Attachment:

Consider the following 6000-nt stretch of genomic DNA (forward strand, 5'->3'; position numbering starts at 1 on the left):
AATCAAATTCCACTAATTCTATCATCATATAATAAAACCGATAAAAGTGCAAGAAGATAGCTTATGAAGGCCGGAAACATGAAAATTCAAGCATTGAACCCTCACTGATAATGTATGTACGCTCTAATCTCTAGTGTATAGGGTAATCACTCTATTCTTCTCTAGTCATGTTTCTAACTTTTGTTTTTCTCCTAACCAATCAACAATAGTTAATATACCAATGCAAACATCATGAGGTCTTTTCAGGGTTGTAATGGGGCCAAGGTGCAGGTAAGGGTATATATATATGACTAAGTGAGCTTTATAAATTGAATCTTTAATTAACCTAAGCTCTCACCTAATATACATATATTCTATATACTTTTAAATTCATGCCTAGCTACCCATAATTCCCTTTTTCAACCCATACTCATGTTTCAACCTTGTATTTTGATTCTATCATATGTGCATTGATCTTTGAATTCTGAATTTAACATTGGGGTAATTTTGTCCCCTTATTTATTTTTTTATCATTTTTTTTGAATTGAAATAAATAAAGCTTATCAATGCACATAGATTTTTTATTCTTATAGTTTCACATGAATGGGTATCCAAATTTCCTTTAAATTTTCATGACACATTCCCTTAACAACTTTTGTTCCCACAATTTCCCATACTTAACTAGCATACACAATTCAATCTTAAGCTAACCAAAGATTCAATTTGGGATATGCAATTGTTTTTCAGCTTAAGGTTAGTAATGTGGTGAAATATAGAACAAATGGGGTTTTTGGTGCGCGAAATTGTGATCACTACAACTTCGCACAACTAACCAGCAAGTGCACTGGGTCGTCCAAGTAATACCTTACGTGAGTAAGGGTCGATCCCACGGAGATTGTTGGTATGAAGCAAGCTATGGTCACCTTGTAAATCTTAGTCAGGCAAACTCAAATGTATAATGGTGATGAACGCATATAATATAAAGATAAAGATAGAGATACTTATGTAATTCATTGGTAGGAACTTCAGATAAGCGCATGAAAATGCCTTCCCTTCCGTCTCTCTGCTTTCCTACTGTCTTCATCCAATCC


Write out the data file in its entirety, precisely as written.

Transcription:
Consider the following 6000-nt stretch of genomic DNA (forward strand, 5'->3'; position numbering starts at 1 on the left):
AATCAAATTCCACTAATTCTATCATCATATAATAAAACCGATAAAAGTGCAAGAAGATAGCTTATGAAGGCCGGAAACATGAAAATTCAAGCATTGAACCCTCACTGATAATGTATGTACGCTCTAATCTCTAGTGTATAGGGTAATCACTCTATTCTTCTCTAGTCATGTTTCTAACTTTTGTTTTTCTCCTAACCAATCAACAATAGTTAATATACCAATGCAAACATCATGAGGTCTTTTCAGGGTTGTAATGGGGCCAAGGTGCAGGTAAGGGTATATATATATGACTAAGTGAGCTTTATAAATTGAATCTTTAATTAACCTAAGCTCTCACCTAATATACATATATTCTATATACTTTTAAATTCATGCCTAGCTACCCATAATTCCCTTTTTCAACCCATACTCATGTTTCAACCTTGTATTTTGATTCTATCATATGTGCATTGATCTTTGAATTCTGAATTTAACATTGGGGTAATTTTGTCCCCTTATTTATTTTTTTATCATTTTTTTTGAATTGAAATAAATAAAGCTTATCAATGCACATAGATTTTTTATTCTTATAGTTTCACATGAATGGGTATCCAAATTTCCTTTAAATTTTCATGACACATTCCCTTAACAACTTTTGTTCCCACAATTTCCCATACTTAACTAGCATACACAATTCAATCTTAAGCTAACCAAAGATTCAATTTGGGATATGCAATTGTTTTTCAGCTTAAGGTTAGTAATGTGGTGAAATATAGAACAAATGGGGTTTTTGGTGCGCGAAATTGTGATCACTACAACTTCGCACAACTAACCAGCAAGTGCACTGGGTCGTCCAAGTAATACCTTACGTGAGTAAGGGTCGATCCCACGGAGATTGTTGGTATGAAGCAAGCTATGGTCACCTTGTAAATCTTAGTCAGGCAAACTCAAATGTATAATGGTGATGAACGCATATAATATAAAGATAAAGATAGAGATACTTATGTAATTCATTGGTAGGAACTTCAGATAAGCGCATGAAAATGCCTTCCCTTCCGTCTCTCTGCTTTCCTACTGTCTTCATCCAATCC